Fifa secretary general Jerome Valcke met with Ghana’s sports minister and other officials in Togo on Monday to assure them of security plans for next week’s World Cup play-off in Cairo.
The Ghana Football Association said it has already received some details of the safety procedures around the decisive November 19 play-off in the troubled Egyptian capital in a letter from Valcke, including permanent police escorts for players and officials, and “sufficient” security at team hotels and at training sessions.
“The security plan has been designed in order to ensure total protection for all the delegations (Ghana, Egypt and Fifa) from arrival up to departure,” Valcke wrote in his letter, according to the GFA.
Ghana leads the two-legged play-off 6-1 on aggregate and are likely to qualify for the World Cup in Brazil.
The meeting in the Togolese capital, Lome, comes a day after skirmishes between fans and police outside a stadium in Cairo before Egypt’s Al Ahly beat South Africa’s Orlando Pirates in the final of the African Champions League. No injuries were reported, although police fired tear gas at hundreds of rioting Al Ahly fans ahead of kickoff outside the Arab Contractors Stadium on Sunday.
Ghana have said they fears their delegation will be caught up in possible protests by Egyptian fans against the military leadership when Egypt host Ghana at another Cairo venue, the military-owned 30 June Stadium. It is the first international game in the capital since 2011, the year former President Hosni Mubarak was forced from power.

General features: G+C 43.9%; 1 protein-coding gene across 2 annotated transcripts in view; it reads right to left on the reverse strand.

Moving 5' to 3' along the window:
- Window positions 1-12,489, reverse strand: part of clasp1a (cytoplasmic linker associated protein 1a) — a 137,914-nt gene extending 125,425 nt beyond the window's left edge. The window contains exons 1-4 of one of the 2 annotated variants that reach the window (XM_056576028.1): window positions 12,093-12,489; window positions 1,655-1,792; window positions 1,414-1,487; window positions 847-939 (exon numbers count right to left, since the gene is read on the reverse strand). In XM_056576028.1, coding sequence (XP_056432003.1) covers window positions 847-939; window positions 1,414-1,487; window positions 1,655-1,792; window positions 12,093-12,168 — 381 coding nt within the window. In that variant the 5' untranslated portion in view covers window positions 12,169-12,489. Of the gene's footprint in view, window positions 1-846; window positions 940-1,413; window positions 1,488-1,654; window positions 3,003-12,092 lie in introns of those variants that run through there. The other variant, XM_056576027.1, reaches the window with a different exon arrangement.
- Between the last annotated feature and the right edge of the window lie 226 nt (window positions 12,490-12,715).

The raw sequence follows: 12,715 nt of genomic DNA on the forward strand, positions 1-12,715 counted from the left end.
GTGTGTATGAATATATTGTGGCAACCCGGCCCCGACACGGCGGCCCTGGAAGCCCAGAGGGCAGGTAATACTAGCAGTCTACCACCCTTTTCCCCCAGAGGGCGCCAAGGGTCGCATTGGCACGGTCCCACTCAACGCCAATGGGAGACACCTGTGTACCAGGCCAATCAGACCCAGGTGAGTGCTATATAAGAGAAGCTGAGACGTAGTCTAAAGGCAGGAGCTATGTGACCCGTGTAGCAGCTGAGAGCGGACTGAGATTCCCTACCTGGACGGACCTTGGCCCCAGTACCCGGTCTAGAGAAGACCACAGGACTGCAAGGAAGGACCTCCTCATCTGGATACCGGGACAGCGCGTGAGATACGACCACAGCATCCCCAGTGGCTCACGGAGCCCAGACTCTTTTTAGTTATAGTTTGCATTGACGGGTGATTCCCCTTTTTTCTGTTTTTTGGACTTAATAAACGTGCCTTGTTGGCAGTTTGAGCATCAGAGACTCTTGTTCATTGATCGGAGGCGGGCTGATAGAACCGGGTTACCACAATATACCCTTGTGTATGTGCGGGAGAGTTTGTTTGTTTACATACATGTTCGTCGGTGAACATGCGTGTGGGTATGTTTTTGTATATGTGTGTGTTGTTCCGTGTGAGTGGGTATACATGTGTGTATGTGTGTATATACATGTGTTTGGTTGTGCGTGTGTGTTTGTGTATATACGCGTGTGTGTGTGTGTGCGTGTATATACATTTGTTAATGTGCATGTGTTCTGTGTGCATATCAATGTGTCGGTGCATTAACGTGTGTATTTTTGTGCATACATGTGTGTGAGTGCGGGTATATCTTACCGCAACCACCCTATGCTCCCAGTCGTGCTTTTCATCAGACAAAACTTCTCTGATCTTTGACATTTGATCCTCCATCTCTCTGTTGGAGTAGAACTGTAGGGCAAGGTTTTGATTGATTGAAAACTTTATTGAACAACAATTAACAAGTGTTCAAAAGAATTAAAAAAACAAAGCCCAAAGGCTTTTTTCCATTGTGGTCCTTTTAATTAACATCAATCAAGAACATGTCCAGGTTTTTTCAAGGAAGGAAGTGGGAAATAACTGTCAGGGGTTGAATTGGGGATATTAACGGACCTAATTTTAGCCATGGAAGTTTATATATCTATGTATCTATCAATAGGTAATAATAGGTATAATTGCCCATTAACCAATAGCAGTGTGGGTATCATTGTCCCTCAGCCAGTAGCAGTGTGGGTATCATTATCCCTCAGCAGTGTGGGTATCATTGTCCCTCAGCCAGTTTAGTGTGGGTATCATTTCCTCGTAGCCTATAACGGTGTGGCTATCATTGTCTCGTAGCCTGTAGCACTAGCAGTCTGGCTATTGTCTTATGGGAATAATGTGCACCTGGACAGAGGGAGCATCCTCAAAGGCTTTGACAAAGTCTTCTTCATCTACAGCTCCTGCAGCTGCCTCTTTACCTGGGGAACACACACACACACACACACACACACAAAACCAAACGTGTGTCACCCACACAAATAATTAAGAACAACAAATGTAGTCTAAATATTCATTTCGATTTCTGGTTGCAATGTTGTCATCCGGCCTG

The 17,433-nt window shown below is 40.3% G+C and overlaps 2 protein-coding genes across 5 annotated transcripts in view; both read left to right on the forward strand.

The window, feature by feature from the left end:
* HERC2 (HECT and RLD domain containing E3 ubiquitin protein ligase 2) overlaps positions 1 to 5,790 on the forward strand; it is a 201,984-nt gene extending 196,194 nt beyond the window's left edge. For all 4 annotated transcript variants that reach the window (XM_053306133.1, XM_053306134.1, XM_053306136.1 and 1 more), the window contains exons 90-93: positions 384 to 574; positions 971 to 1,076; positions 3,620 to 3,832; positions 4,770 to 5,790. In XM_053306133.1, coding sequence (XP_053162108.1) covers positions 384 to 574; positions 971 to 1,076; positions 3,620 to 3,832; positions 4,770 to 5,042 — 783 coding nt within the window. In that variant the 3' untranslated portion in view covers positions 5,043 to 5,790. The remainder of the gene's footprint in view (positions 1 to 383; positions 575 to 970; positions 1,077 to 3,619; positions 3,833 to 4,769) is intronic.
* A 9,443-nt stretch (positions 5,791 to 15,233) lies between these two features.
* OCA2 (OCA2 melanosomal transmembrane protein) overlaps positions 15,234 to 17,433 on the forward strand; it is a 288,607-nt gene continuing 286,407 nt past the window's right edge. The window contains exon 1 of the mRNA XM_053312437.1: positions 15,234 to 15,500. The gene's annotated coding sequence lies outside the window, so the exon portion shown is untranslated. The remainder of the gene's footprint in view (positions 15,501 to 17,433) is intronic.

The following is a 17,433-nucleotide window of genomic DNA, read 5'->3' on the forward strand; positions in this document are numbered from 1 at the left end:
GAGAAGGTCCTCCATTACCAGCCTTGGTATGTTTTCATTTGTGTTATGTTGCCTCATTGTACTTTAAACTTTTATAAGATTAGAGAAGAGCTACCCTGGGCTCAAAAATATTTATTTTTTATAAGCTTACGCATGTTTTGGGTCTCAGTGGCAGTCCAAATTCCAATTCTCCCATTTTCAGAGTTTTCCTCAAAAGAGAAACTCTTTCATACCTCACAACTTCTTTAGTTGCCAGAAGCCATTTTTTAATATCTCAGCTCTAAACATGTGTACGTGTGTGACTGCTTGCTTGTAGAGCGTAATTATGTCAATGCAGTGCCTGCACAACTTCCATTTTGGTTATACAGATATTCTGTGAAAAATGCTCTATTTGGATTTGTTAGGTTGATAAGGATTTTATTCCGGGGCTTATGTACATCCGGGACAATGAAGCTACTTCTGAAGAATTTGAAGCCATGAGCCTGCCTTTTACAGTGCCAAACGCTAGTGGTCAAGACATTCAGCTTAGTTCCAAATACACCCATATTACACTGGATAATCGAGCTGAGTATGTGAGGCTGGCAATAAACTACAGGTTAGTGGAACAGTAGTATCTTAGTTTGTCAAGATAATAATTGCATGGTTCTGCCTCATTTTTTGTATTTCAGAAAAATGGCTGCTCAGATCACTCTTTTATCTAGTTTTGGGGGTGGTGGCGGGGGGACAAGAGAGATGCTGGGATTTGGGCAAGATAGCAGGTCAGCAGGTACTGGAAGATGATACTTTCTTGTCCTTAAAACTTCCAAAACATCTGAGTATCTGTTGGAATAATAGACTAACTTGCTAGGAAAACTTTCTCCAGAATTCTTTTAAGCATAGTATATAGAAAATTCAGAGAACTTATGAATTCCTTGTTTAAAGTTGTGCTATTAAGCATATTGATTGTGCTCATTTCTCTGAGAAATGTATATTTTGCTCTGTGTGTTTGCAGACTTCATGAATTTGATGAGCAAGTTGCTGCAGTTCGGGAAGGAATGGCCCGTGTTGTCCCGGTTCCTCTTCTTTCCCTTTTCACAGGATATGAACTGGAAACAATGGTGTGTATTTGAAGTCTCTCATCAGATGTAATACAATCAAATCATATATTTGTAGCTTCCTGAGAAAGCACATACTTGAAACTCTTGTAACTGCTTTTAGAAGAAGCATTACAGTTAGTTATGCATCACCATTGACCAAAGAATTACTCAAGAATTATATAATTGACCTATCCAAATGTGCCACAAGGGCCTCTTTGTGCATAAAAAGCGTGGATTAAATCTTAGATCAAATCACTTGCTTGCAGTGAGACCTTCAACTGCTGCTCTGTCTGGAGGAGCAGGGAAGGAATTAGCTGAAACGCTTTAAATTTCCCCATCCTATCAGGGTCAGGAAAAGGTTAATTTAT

Sunday’s second leg of the African club final was the first major match in Cairo – and anywhere in Egypt – where so many fans had been allowed into a stadium since the Port Said disaster in 2012, when 74 people, mostly Ahly fans, died in a football riot at a game.
The Champions League game was viewed partly as a trial run for the World Cup play-off, for which Fifa is responsible.
Tensions were raised hours before kickoff in Sunday’s final when hundreds of Ahly’s highly politicised fans briefly clashed with police outside the stadium and hurled rocks. Police responded with tear gas to calm the crowd as some supporters tried to force their way into the stadium without tickets.
The game inside the stadium appeared to pass off without any problems.
In his letter to Ghanaian officials, Valcke described a “comprehensive security approach and delivery” for Egypt v Ghana.
“Police escorts will permanently cover each and every transfer of these delegations, as well as an ambulance, while the hotels will be totally secured by the deployment of sufficient security guards,” the Fifa secretary general said.
At the game, he said “the different security perimeters will filter the ticket-holders, who will be searched individually before accessing the inner perimeter.”